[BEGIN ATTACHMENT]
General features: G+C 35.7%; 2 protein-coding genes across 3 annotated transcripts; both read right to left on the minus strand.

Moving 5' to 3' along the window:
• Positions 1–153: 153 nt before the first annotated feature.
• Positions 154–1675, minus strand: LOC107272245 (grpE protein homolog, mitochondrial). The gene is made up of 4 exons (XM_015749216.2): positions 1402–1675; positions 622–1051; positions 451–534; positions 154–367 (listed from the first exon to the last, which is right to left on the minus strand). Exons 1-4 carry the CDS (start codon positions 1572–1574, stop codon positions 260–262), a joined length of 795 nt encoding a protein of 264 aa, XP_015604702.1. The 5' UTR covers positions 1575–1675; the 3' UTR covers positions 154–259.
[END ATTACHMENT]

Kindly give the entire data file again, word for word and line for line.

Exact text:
General features: G+C 35.7%; 2 protein-coding genes across 3 annotated transcripts; both read right to left on the minus strand.

Moving 5' to 3' along the window:
• Positions 1–153: 153 nt before the first annotated feature.
• Positions 154–1675, minus strand: LOC107272245 (grpE protein homolog, mitochondrial). The gene is made up of 4 exons (XM_015749216.2): positions 1402–1675; positions 622–1051; positions 451–534; positions 154–367 (listed from the first exon to the last, which is right to left on the minus strand). Exons 1-4 carry the CDS (start codon positions 1572–1574, stop codon positions 260–262), a joined length of 795 nt encoding a protein of 264 aa, XP_015604702.1. The 5' UTR covers positions 1575–1675; the 3' UTR covers positions 154–259.